Energy funds are leading again, but the war in Ukraine makes the future uncertain

The wonderful pace of energy markets shows no signs of slowing down. After topping the charts in 2021, funds that invest in energy stocks again showed the strongest performance of each sector in the first quarter.

But some investors are wondering how much longer this series could continue in the face of growing uncertainty as European leaders discuss halting Russian imports and as sanctions, inflation and the pandemic threaten global growth.

“I don’t think I would add exposure to energy now,” said John Maloney, chairman of M&R Capital Management, a New York-based wealth management firm. “Stocks may have a bigger impact, but you don’t have to grab the last dollar of profit.”

Energy funds grew by 32% in the first three months of the year, which is the highest return on each sector. In 2021, when demand recovered from the depths of the Covid-19 pandemic, energy stocks rose 40.9 percent, compared to a 26.9 percent rise in the S&P 500.

As is often the case, shares of energy companies have taken signals from oil prices. Brent crude oil, a closely monitored global benchmark, jumped to an all-day high of nearly $ 140 a barrel on March 7 – its highest point since 2008 – as the United States prepared to ban Russian energy products from entering the country. the country. It has since settled close to $ 100 a barrel, and the US Energy Information Administration predicts it will trade at an average of $ 105 a barrel this year, well above the $ 71 average in 2021.

European Union leaders continue to discuss how quickly and how seriously to reduce their dependence on Russian energy. But even without a total ban on Russian energy in Europe, many companies are avoiding it. “There is a scarlet letter related to the purchase from Russia,” said Tom Klose, global head of energy analysis at the Oil Price Information Service. This could lead to higher oil prices worldwide.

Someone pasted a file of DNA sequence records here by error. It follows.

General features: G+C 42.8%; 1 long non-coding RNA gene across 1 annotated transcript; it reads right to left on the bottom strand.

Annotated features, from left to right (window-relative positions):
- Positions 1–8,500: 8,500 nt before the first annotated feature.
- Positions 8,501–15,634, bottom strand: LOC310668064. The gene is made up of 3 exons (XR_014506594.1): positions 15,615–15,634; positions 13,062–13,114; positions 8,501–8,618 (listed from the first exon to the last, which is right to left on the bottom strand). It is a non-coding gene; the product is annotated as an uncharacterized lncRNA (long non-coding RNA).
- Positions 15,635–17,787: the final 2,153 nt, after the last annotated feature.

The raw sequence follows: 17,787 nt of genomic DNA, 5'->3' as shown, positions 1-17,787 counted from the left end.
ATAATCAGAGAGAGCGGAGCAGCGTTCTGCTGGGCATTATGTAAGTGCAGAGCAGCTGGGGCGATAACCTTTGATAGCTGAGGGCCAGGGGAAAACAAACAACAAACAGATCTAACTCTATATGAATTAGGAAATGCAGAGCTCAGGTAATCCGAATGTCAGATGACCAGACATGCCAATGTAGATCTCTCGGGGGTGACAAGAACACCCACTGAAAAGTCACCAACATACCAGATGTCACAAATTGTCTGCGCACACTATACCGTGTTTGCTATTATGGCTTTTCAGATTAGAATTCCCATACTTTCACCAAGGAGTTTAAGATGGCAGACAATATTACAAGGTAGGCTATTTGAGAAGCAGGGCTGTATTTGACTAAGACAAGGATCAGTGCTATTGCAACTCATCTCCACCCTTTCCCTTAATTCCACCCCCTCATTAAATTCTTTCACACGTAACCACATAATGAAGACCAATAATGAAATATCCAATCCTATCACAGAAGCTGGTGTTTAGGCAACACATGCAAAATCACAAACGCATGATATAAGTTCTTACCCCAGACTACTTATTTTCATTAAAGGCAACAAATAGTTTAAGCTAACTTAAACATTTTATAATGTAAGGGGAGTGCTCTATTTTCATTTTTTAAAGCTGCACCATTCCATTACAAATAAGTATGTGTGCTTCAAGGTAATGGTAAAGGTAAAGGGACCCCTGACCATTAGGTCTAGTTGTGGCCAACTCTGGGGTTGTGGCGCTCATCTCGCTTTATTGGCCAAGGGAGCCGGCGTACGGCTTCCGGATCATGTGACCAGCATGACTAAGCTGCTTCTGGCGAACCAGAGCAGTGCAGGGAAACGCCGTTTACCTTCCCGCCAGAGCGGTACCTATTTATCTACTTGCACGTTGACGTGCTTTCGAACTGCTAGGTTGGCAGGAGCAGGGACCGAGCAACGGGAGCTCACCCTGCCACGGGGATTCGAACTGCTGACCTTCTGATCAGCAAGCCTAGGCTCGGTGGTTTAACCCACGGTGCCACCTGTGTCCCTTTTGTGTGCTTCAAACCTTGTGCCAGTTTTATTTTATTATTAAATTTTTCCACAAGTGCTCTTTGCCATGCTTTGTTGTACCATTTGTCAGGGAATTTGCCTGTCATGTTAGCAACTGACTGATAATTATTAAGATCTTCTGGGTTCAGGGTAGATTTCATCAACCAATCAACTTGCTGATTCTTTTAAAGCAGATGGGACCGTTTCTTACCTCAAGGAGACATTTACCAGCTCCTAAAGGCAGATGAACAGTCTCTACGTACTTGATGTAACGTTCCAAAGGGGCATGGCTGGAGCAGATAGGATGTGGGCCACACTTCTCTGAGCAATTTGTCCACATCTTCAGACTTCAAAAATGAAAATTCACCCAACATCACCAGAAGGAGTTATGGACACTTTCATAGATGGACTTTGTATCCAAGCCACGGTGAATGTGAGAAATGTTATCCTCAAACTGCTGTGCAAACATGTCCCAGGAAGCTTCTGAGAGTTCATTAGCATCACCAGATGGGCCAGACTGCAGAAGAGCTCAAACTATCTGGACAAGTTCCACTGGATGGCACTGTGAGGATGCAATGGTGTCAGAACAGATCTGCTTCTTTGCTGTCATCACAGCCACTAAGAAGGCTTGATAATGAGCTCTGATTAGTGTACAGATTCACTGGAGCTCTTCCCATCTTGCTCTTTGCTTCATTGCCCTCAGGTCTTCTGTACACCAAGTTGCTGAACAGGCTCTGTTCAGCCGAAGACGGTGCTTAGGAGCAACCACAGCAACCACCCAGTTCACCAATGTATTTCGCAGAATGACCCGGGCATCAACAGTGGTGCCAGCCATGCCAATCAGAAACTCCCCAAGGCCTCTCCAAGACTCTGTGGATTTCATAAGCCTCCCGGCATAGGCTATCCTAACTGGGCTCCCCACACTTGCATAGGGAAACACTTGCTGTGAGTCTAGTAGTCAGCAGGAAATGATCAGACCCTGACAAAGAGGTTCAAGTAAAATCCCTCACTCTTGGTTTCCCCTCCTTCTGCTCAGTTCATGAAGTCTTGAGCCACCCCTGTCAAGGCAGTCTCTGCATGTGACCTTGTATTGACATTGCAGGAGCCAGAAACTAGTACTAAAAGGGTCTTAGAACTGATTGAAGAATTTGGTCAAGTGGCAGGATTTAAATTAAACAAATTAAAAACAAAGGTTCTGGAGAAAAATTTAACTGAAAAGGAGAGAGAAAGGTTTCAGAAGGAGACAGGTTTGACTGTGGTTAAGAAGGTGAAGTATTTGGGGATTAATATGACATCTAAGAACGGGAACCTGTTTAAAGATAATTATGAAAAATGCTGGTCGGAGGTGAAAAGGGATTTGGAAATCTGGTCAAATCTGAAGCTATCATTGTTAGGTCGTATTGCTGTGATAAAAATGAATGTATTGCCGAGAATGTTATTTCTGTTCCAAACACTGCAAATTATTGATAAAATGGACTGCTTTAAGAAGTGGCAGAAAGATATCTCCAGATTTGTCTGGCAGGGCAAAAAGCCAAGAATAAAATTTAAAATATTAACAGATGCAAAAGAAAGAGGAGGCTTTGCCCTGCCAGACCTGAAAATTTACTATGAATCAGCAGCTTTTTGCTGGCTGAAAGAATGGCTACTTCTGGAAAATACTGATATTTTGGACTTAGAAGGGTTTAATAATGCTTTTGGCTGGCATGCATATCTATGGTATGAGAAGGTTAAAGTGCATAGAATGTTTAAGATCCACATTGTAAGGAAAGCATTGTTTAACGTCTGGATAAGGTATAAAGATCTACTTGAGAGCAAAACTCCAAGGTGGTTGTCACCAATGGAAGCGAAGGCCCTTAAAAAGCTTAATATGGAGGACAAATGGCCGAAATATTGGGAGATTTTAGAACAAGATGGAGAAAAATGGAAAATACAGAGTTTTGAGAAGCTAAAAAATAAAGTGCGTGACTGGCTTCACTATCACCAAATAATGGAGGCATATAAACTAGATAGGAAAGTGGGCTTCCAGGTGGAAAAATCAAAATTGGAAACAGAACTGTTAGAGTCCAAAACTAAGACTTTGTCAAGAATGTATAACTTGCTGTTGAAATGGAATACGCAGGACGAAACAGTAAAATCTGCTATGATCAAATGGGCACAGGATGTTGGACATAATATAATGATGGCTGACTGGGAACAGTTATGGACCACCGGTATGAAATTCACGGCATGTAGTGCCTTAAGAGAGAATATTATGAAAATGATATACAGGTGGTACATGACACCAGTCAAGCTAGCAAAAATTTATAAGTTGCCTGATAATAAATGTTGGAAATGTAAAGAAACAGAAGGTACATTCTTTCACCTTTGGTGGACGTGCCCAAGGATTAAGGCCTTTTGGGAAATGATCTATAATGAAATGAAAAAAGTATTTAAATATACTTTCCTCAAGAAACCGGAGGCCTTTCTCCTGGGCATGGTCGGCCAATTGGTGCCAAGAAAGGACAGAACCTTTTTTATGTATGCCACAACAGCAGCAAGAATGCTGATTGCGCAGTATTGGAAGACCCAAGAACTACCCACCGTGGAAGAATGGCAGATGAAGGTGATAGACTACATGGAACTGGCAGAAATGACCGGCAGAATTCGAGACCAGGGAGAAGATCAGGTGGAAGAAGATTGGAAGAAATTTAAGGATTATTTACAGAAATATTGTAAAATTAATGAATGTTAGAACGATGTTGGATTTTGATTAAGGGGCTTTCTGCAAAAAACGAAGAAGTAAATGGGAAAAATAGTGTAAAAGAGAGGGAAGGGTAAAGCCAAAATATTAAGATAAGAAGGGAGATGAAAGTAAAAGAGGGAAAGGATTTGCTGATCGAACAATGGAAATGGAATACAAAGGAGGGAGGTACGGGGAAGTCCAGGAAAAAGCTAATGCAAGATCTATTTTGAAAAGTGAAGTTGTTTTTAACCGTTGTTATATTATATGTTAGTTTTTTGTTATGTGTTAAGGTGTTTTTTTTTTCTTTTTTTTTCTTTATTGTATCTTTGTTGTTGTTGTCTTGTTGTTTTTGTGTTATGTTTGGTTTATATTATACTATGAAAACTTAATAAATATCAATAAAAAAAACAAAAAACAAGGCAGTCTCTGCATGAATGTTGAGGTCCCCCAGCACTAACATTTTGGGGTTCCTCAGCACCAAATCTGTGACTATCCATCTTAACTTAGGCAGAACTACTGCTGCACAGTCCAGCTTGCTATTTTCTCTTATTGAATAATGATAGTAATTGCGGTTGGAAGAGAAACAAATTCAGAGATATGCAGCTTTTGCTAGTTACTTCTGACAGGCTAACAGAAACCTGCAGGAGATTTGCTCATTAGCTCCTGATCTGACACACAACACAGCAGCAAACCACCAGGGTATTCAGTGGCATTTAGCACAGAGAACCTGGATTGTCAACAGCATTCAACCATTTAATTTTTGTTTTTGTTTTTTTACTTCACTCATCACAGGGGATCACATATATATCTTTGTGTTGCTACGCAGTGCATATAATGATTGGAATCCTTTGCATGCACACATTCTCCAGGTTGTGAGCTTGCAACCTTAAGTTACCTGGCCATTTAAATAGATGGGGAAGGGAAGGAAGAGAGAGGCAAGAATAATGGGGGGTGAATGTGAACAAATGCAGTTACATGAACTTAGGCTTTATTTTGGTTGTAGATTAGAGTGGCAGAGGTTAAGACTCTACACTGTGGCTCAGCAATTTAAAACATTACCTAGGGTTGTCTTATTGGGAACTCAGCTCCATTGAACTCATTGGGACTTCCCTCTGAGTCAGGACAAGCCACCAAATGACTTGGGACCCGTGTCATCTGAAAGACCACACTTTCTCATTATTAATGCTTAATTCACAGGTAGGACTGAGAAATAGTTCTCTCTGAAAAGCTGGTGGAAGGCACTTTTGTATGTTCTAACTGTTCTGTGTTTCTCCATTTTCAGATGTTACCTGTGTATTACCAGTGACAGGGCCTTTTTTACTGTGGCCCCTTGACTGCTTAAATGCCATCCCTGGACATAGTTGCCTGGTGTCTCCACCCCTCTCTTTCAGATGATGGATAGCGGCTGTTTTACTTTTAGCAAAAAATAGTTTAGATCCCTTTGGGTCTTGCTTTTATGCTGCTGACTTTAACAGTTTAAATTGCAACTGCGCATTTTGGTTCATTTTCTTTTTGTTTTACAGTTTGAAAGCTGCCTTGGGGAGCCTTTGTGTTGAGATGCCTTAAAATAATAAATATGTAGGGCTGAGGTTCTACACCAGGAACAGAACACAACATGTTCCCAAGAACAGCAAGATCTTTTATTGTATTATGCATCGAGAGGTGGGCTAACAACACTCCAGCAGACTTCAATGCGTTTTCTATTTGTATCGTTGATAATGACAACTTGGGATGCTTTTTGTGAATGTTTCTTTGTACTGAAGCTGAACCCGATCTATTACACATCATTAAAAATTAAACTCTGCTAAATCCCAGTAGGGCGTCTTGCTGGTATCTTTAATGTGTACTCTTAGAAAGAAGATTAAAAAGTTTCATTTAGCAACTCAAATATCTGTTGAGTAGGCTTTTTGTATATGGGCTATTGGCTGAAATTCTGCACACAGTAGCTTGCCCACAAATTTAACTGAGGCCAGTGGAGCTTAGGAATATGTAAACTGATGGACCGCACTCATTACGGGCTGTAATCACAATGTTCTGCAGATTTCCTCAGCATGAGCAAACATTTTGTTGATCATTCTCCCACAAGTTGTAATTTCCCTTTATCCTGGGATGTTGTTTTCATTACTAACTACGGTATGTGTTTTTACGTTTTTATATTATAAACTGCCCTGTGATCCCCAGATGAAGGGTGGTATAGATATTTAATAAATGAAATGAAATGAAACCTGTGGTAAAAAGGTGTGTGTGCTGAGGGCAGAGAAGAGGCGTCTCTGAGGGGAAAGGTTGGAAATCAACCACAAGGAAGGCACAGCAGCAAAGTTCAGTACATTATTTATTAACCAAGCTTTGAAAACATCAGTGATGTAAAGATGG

EU leaders have also announced ambitious plans to buy more liquefied natural gas from US producers. Even before Russia’s invasion of Ukraine – and President Vladimir Putin’s threat to turn off the tap if countries did not pay in rubles – low natural gas reserves and record prices in Europe forced American producers to send more gas there. European imports of liquefied natural gas from the United States reached record highs in December, which have since surpassed January and February.

But there is a catch. The United States, the world’s largest energy producer, does not have much spare capacity for oil or gas.

“The barrier to many liquefied natural gas projects in the Persian Gulf is not the government’s permission, but the lack of financial support,” said Jason Bordoff, co-director of the Center for Global Energy Policy at Columbia University. “But the Europeans have sent a signal that they intend to sign more long-term contracts for the supply of liquefied natural gas, so this should help these projects reach final investment decisions.

Not only financial supporters are reluctant to fund new exploration and production. Shareholders are pushing for more of the profits after years of poor returns on energy funds. According to Morningstar Direct, a typical investor who bought an energy reserve fund five years ago would only soon break up. So the energy industry is focusing on shareholder returns, rather than pouring profits back into its business, a strategy that markets call capital discipline.

“Capital discipline is not just about which fields you will drill,” said David Lebowitz, global market strategist at JP Morgan Asset Management. “The new approach is to win profitable deposits and drill five to seven wells, not 10. If you’re an energy company, you don’t want to overwhelm the world.”

In the portfolios that Mr. Maloney manages for clients, he includes the exchange-traded Vanguard Energy Fund. The $ 8.3 billion fund had a return of 39 percent in the first quarter after a management fee of 0.1 percent. Exxon and Chevron are the first two holdings with a total weight of 38 percent. Exxon shares rose 36.5% in the first three months of the year; shares of Chevron rose 40.1%.

Chevron has paused sales of certain chemicals and consumer products in Russia and said there are no research or production operations there. It has a 15% stake in an oil pipeline that transports crude oil from Kazakhstan to a Russian Black Sea terminal, where supplies continue. There, Kazakh oil could be mixed with Russian crude oil, although Chevron said “efforts are being made in accordance with US law.”

Exxon, which has done much more business in Russia, announced on March 1st that it is leaving the country and will not make additional investments there, “given the current situation.” She was carrying out a major research project in Russia’s Far East known as Sakhalin-1.

Mr Maloney said that following rising stock prices over the past year, he was looking mainly at energy stocks as hedging against other reverse-holding holdings, such as airlines, freight forwarders and other fuel-sensitive companies. prices.

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